Clean butter mushrooms properly - avoid intolerances

Clean butter mushrooms properly - avoid intolerances

Here you can find the butter mushroom

The butter mushroom (Suillus luteus) owes its name to the buttery yellow tubes that only darken with the age of the fruiting body. The hat measures between five and twelve centimeters in diameter and is dark brown, more rarely yellow-brown. The hat typically has a moist, sticky, greasy surface that serves as a breeding ground for numerous bacteria. You will find the fungus between June and October preferably near pine trees, of which it is mycorrhizal partner. The butter mushroom is rarely associated with spruce or larch.

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Butter mushroom sometimes causes intolerance

Although the butter mushroom is classified as an edible mushroom and therefore non-toxic, it causes gastrointestinal complaints in some people. Allergic reactions have also been observed. For this reason, if you have not yet eaten butter mushrooms, you should only try a few of them and pay attention to any physical reactions. It is also important to pay attention to hygiene and to process the mushroom as freshly as possible.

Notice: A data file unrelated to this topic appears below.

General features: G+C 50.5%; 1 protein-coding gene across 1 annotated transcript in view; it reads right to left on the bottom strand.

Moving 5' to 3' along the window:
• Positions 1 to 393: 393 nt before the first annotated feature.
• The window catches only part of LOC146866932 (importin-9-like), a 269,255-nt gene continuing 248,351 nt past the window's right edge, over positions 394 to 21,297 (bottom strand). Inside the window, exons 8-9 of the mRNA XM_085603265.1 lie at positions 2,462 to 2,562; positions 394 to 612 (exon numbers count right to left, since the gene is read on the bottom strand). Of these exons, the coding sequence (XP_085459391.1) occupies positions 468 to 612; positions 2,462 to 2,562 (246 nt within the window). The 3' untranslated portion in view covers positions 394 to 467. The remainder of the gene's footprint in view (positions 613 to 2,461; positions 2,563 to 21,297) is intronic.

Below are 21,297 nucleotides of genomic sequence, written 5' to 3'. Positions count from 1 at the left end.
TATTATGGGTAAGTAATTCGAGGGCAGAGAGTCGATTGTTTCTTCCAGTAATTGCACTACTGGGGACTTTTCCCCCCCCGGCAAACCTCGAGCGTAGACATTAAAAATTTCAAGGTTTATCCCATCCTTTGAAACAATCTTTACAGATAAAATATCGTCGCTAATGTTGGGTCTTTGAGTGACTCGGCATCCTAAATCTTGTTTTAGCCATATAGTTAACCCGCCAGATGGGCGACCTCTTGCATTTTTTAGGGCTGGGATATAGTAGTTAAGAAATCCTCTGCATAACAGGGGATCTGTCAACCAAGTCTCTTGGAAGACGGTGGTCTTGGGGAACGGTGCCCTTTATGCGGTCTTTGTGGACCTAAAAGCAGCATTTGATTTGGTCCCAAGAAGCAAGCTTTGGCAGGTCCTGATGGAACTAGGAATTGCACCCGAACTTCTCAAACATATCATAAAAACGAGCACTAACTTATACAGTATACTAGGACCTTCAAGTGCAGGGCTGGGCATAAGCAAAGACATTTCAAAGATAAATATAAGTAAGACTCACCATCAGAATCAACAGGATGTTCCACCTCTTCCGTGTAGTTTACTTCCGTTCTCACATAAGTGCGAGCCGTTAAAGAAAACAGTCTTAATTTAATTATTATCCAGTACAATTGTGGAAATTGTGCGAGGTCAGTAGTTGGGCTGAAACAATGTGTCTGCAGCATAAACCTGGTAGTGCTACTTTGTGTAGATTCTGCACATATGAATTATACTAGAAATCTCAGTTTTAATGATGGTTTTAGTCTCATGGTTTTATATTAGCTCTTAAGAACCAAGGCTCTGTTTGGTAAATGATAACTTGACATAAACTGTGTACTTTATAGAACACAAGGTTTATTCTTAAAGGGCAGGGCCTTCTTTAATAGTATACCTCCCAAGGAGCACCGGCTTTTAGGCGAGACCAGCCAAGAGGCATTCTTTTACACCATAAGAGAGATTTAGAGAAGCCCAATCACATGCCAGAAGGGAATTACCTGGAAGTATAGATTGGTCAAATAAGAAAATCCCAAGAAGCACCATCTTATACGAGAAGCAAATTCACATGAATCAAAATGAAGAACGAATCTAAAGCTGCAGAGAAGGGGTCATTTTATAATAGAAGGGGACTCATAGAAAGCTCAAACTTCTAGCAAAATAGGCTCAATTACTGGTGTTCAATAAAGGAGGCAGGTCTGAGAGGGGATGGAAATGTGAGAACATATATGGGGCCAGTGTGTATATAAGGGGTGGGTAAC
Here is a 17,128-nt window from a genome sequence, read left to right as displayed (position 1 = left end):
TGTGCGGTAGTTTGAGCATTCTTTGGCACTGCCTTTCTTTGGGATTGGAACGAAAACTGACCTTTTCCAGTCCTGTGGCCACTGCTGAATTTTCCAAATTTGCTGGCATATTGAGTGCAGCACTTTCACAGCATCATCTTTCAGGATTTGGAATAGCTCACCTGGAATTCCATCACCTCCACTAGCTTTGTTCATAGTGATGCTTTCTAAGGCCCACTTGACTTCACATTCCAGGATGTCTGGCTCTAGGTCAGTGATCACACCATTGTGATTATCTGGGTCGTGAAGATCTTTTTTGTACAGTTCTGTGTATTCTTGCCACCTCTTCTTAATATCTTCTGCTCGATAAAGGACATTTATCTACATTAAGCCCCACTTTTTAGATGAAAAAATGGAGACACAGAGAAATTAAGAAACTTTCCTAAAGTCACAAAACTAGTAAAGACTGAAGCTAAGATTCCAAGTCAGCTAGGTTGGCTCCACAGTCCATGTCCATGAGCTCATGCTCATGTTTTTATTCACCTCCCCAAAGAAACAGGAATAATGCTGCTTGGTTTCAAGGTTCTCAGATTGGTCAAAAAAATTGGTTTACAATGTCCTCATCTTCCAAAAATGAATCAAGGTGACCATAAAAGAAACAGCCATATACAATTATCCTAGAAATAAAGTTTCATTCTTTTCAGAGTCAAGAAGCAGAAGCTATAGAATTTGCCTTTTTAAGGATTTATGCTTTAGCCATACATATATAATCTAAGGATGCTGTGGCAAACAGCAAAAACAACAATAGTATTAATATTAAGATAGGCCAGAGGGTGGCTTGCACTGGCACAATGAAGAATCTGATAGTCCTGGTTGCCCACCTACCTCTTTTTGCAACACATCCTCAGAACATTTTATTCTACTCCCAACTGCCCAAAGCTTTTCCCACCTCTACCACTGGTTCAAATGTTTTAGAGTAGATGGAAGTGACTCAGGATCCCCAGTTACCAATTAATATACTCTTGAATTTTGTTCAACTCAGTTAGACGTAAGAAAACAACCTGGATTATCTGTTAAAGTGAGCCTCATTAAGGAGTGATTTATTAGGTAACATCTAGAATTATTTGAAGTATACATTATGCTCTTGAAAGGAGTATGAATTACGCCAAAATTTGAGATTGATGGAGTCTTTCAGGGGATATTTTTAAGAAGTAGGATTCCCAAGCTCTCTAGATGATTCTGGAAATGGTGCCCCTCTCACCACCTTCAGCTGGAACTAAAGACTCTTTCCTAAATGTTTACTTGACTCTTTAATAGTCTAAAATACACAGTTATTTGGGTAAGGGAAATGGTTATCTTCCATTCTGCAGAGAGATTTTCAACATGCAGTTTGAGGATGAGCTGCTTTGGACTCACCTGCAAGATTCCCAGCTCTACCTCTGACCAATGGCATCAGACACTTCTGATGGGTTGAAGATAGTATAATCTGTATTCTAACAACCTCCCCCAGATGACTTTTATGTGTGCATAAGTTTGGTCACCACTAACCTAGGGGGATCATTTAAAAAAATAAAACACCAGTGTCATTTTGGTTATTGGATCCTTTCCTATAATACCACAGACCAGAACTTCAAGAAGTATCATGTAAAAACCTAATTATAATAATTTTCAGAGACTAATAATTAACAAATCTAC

Thoroughly clean the butter mushroom

The butter mushroom, also known as butter boletus, belongs to the lubricant boletus. It is often attacked by maggots, which is why you should examine it thoroughly for an infestation in the forest. Cut the mushrooms lengthways once, because the voracious animals often hide inside. The greasy hat should be wiped with a cloth to remove the moisture. When you get home, the mushrooms are best cleaned and prepared immediately:

  • First cut away any eaten and other unsightly areas.
  • Peel off the mushroom's cap, as this will reduce the risk of gastrointestinal discomfort.
  • Thoroughly brush the mushroom with a mushroom brush.
  • Rinse the cleaned and peeled mushrooms once with water.
  • To do this, put them in a colander.
  • Cut the mushrooms into bite-sized pieces.
  • Prepare them and cook them well for at least 15 minutes.
  • The butter mushroom tastes best simply fried in butter.

By the way: In Bavaria the butter mushroom is also known as “Rotzer” because of its greasy hat.


Butter mushrooms are ideal for drying.